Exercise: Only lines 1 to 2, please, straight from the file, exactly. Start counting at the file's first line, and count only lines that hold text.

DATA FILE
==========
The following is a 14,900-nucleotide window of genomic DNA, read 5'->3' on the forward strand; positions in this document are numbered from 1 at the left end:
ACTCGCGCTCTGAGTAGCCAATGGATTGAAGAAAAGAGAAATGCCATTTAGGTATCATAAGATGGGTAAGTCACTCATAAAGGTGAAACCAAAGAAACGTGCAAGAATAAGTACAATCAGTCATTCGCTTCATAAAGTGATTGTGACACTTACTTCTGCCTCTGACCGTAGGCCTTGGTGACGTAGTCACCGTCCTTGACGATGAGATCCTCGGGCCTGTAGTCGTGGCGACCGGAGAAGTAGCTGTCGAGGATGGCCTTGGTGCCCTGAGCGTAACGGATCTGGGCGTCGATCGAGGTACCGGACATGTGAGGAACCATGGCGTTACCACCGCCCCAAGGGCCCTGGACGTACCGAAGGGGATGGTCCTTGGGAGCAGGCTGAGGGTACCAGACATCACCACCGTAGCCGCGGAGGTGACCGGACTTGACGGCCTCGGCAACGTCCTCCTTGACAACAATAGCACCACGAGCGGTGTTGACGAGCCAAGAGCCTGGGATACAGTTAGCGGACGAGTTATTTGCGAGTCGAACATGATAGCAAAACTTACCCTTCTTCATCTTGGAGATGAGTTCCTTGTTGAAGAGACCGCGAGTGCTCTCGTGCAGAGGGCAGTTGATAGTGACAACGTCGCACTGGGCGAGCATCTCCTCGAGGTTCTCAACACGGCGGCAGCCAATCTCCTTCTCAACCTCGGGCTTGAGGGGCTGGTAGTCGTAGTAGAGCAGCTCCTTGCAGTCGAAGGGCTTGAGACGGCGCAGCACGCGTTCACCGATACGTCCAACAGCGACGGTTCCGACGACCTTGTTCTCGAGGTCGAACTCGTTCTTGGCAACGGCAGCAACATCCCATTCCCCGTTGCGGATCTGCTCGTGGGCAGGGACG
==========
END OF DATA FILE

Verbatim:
The following is a 14,900-nucleotide window of genomic DNA, read 5'->3' on the forward strand; positions in this document are numbered from 1 at the left end:
ACTCGCGCTCTGAGTAGCCAATGGATTGAAGAAAAGAGAAATGCCATTTAGGTATCATAAGATGGGTAAGTCACTCATAAAGGTGAAACCAAAGAAACGTGCAAGAATAAGTACAATCAGTCATTCGCTTCATAAAGTGATTGTGACACTTACTTCTGCCTCTGACCGTAGGCCTTGGTGACGTAGTCACCGTCCTTGACGATGAGATCCTCGGGCCTGTAGTCGTGGCGACCGGAGAAGTAGCTGTCGAGGATGGCCTTGGTGCCCTGAGCGTAACGGATCTGGGCGTCGATCGAGGTACCGGACATGTGAGGAACCATGGCGTTACCACCGCCCCAAGGGCCCTGGACGTACCGAAGGGGATGGTCCTTGGGAGCAGGCTGAGGGTACCAGACATCACCACCGTAGCCGCGGAGGTGACCGGACTTGACGGCCTCGGCAACGTCCTCCTTGACAACAATAGCACCACGAGCGGTGTTGACGAGCCAAGAGCCTGGGATACAGTTAGCGGACGAGTTATTTGCGAGTCGAACATGATAGCAAAACTTACCCTTCTTCATCTTGGAGATGAGTTCCTTGTTGAAGAGACCGCGAGTGCTCTCGTGCAGAGGGCAGTTGATAGTGACAACGTCGCACTGGGCGAGCATCTCCTCGAGGTTCTCAACACGGCGGCAGCCAATCTCCTTCTCAACCTCGGGCTTGAGGGGCTGGTAGTCGTAGTAGAGCAGCTCCTTGCAGTCGAAGGGCTTGAGACGGCGCAGCACGCGTTCACCGATACGTCCAACAGCGACGGTTCCGACGACCTTGTTCTCGAGGTCGAACTCGTTCTTGGCAACGGCAGCAACATCCCATTCCCCGTTGCGGATCTGCTCGTGGGCAGGGACG